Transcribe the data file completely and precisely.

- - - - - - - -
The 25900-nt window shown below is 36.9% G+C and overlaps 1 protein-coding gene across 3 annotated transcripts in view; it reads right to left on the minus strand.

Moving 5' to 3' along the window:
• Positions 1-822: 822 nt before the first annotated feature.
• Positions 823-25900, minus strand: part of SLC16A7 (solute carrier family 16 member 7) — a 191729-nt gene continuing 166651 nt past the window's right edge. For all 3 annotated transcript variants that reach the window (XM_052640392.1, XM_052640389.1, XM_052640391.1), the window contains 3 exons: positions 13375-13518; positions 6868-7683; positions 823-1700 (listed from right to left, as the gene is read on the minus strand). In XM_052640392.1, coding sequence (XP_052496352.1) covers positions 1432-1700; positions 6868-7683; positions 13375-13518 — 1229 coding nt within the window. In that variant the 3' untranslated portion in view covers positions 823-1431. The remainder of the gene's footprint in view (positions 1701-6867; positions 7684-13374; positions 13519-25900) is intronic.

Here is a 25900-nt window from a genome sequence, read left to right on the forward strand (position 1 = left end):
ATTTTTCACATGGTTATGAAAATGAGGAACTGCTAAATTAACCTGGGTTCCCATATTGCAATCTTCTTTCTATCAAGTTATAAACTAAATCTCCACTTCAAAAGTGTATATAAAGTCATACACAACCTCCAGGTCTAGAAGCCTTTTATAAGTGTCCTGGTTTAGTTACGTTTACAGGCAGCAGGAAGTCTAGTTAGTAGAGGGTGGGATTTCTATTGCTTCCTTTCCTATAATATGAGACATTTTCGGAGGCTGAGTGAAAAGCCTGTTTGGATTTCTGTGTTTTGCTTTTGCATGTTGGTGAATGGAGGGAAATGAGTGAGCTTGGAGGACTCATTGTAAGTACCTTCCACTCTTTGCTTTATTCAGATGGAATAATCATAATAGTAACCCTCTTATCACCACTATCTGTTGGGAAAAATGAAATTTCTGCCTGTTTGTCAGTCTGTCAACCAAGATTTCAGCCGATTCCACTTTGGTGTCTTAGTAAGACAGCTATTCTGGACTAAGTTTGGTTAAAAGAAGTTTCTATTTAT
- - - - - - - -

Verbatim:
The 25900-nt window shown below is 36.9% G+C and overlaps 1 protein-coding gene across 3 annotated transcripts in view; it reads right to left on the minus strand.

Moving 5' to 3' along the window:
• Positions 1-822: 822 nt before the first annotated feature.
• Positions 823-25900, minus strand: part of SLC16A7 (solute carrier family 16 member 7) — a 191729-nt gene continuing 166651 nt past the window's right edge. For all 3 annotated transcript variants that reach the window (XM_052640392.1, XM_052640389.1, XM_052640391.1), the window contains 3 exons: positions 13375-13518; positions 6868-7683; positions 823-1700 (listed from right to left, as the gene is read on the minus strand). In XM_052640392.1, coding sequence (XP_052496352.1) covers positions 1432-1700; positions 6868-7683; positions 13375-13518 — 1229 coding nt within the window. In that variant the 3' untranslated portion in view covers positions 823-1431. The remainder of the gene's footprint in view (positions 1701-6867; positions 7684-13374; positions 13519-25900) is intronic.

Here is a 25900-nt window from a genome sequence, read left to right on the forward strand (position 1 = left end):
ATTTTTCACATGGTTATGAAAATGAGGAACTGCTAAATTAACCTGGGTTCCCATATTGCAATCTTCTTTCTATCAAGTTATAAACTAAATCTCCACTTCAAAAGTGTATATAAAGTCATACACAACCTCCAGGTCTAGAAGCCTTTTATAAGTGTCCTGGTTTAGTTACGTTTACAGGCAGCAGGAAGTCTAGTTAGTAGAGGGTGGGATTTCTATTGCTTCCTTTCCTATAATATGAGACATTTTCGGAGGCTGAGTGAAAAGCCTGTTTGGATTTCTGTGTTTTGCTTTTGCATGTTGGTGAATGGAGGGAAATGAGTGAGCTTGGAGGACTCATTGTAAGTACCTTCCACTCTTTGCTTTATTCAGATGGAATAATCATAATAGTAACCCTCTTATCACCACTATCTGTTGGGAAAAATGAAATTTCTGCCTGTTTGTCAGTCTGTCAACCAAGATTTCAGCCGATTCCACTTTGGTGTCTTAGTAAGACAGCTATTCTGGACTAAGTTTGGTTAAAAGAAGTTTCTATTTAT